Looking out over La Casona in Santa Rosa National Park, I can see a landscape of harmony between man and nature.
To my right is a man-made monument, physically crumbling but still very much alive in symbolism to the Ticos. Directly in front of me is a collection of bushes and grass teeming with frogs and insects, just a tiny parcel of the country’s massive biodiversity. In the background are mountains and volancos. There are also lights from houses and cities and an airport.
It is the night, and it is challenging to visually discern every detail.
Except for the sky.
Every detail of the sky in Costa Rica is obvious. All the stars, the planets, the galaxies. From this spot at La Casona, the sky is yours.
It’s the same sky as my own sky above my house in Los Angeles. It’s the same sky as my sky in Columbia, Mo. But my sky in Costa Rica just feels different. It’s a mixture of no pollution from the power plants and lights and factories in the United States. It’s because of the fresh air I breathe in with calm, relaxed breathes. And it’s the silence around me. No cars, no voices, no cell phones ringing. All those things together are part of the feeling I get when I look up at the sky.
The sky in Costa Rica is a living photograph of what feels like nearly every star in the universe. Some sparkle, some shoot. But unlike the sky I usually see, this one is not shrouded by pollution or smoke or lights. It is clear.
The clear Costa Rica sky clears my mind, my worries, my anxiety. Under the Costa Rican sky, I don’t need to worry about what clothes I’m wearing, how much I need to work out, what I need to eat, whose text message I need to return, what essay I need to write, which party I’ll go to. Because under the Costa Rican sky is just me and the earth.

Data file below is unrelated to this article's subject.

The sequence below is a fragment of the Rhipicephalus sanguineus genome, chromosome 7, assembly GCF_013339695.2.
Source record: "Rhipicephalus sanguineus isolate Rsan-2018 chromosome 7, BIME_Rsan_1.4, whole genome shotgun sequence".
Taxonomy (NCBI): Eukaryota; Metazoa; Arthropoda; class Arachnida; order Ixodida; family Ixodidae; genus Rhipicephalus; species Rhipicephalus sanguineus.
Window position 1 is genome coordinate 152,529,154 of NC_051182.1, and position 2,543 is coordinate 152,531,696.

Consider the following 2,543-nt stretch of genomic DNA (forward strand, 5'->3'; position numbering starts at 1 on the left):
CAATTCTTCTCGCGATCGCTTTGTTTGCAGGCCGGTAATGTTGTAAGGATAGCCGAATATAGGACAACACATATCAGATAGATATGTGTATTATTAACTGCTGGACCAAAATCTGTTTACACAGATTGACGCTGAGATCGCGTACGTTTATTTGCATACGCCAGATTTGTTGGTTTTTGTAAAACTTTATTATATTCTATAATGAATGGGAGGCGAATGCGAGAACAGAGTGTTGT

Today I look up at the sky and dream of Costa Rica. It’s the same sky, but it feels different. But I still have in my mind the memories I made under the Costa Rican sky.
Those are memories of a coffee farmer who is working to get his exceptional product shipped out of the country to share with us. A fisherman who never got a college degree but who probably knows more about the ocean than any marine biologist. A little boy who cares more about his cows than what’s on TV. A bus driver who drove to another city to surprise someone with a birthday cake.
The common theme among them is they live for something greater than themselves. They all contribute something great to society, but are dependent on the help of others. I leave Costa Rica with that knowledge. I look up in the sky, and remember that I am just one out of a galaxy of stars.